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The Press-Fit Condylar Modular Total Knee System. Four-to-Six-Year Results with a Posterior-Cruciate-Substituting Design*
CHITRANJAN S. RANAWAT, M.D.†; CHRISTIAN P. LUESSENHOP, M.D.‡; JOSÉ A. RODRIGUEZ, M.D.†, NEW YORK, N.Y.
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Investigation performed at the Center for Total Joint Replacement, Lenox Hill Hospital, New York City
J Bone Joint Surg Am, 1997 Mar 01;79(3):342-8
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Abstract

One hundred and eighteen patients who had had 150 consecutive primary total knee replacements (sixteen bilateral procedures) between February 1988 and February 1990, with insertion of the press-fit condylar modular total knee system with cement, were enrolled in a prospective study. Ninety-six patients (125 knees) were followed for an adequate interval (mean, 4.8 years; range, 3.8 to 6.2 years). Thirteen patients (fifteen knees) died, and nine patients (ten knees) were lost to follow-up. The mean age of the patients at the time of the index arthroplasty was seventy years (range, twenty-nine to eighty-five years). The patients were evaluated clinically and radiographically, according to the scoring system of the Knee Society, and the results on a self-administered questionnaire were used to evaluate pain, function, satisfaction, and patellofemoral symptoms. A Kaplan-Meier survivorship analysis was performed with a revision operation as the end point.The mean functional and clinical scores, according to the system of the Knee Society, were 78 and 93 points, respectively, at the most recent follow-up examination. The result was excellent for 103 knees, good for thirteen, fair for three, and poor for six. Three revision operations were necessary: two because of infection and one because of instability. The over-all rate of patellofemoral symptoms was 8 per cent (ten knees). Three knees had tibiofemoral instability; subsequent modification of the design of the tibial cam decreased the prevalence of this problem. Non-progressive radiolucent lines were present at the cement-bone interface in 39 per cent (thirty-nine) of the ninety-nine knees that had complete radiographic follow-up. No prosthesis had loosened by the time of the most recent follow-up examination. The rate of survival of the implant was 97 per cent at six years, and the standard error of the mean was 1.6 per cent. In the present series, total knee arthroplasties with the press-fit condylar modular knee system resulted in excellent relief of pain, an excellent range of motion, and restoration of function. They were also associated with a low prevalence of patellofemoral problems.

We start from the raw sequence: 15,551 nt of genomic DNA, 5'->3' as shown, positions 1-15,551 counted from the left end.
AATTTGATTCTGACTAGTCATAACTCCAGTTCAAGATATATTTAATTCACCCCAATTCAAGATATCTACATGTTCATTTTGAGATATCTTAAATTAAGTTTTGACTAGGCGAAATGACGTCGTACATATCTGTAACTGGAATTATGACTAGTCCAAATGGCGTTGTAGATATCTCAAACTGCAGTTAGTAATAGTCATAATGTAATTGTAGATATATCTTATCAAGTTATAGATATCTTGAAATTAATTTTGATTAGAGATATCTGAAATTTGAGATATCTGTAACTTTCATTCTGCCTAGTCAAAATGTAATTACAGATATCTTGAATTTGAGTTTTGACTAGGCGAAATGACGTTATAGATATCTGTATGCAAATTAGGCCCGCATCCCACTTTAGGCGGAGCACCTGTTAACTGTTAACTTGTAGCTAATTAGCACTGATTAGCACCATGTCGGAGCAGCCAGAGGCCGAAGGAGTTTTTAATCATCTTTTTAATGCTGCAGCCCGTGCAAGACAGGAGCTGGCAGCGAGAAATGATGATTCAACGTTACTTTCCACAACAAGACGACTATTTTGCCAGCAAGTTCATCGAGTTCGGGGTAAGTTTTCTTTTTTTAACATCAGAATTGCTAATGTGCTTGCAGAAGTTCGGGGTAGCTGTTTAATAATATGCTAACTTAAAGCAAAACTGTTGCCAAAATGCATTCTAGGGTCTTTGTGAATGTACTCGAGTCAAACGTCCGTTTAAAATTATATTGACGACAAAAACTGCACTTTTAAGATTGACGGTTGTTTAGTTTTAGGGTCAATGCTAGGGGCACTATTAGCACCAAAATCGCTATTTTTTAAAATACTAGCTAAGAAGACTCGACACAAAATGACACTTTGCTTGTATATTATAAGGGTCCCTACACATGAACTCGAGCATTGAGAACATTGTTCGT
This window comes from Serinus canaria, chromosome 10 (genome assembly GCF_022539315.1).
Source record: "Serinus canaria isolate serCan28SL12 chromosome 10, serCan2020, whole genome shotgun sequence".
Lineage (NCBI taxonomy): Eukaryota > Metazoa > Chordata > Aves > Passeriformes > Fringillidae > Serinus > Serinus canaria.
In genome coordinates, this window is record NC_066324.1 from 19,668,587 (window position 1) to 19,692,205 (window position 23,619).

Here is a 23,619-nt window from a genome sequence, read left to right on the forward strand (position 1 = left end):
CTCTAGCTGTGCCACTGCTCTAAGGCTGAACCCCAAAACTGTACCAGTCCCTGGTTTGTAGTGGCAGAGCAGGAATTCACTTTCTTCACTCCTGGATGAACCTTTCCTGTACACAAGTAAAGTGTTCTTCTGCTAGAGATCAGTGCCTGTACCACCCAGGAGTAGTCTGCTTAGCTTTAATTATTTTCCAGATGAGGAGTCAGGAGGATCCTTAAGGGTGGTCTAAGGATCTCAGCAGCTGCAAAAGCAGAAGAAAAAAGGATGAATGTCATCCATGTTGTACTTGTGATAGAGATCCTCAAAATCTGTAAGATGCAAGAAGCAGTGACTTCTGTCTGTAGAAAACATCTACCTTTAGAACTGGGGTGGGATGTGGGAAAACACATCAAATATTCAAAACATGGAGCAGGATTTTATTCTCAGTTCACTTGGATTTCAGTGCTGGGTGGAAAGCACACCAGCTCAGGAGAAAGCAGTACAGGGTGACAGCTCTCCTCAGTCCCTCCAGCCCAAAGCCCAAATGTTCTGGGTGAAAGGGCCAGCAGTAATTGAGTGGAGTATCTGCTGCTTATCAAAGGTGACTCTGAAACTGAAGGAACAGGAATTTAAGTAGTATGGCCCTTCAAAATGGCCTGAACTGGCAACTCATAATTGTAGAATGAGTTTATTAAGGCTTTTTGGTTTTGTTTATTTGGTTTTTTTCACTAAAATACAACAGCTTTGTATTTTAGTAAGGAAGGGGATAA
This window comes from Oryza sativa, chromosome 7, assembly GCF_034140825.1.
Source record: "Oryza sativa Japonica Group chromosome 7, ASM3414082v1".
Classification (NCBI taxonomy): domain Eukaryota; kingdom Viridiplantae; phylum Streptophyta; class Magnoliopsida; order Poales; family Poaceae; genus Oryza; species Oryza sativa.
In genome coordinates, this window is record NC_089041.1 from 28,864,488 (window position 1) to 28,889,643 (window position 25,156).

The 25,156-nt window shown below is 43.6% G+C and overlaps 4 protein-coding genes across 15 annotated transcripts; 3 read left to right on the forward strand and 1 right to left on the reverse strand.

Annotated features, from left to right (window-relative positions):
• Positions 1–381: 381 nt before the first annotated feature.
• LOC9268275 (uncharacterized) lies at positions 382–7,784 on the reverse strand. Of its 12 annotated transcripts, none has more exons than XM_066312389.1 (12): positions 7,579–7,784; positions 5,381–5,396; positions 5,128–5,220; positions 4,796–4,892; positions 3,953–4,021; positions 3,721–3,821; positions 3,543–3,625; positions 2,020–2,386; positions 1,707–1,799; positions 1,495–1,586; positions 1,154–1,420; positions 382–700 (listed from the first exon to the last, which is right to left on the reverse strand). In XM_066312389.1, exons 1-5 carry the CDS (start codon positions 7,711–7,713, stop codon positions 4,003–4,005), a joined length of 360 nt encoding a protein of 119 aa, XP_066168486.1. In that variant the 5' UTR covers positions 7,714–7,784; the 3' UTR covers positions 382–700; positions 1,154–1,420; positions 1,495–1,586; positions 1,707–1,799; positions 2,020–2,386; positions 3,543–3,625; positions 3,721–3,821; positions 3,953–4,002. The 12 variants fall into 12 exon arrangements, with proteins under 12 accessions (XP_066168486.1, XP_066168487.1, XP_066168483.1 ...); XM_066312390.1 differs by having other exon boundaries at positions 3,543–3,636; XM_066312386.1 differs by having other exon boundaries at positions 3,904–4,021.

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    These activities have been planned and implemented in accordance with the Essential Areas and policies of the Accreditation Council for Continuing Medical Education (ACCME) through the joint sponsorship of the American Academy of Orthopaedic Surgeons and The Journal of Bone and Joint Surgery, Inc. The American Academy of Orthopaedic Surgeons is accredited by the ACCME to provide continuing medical education for physicians.
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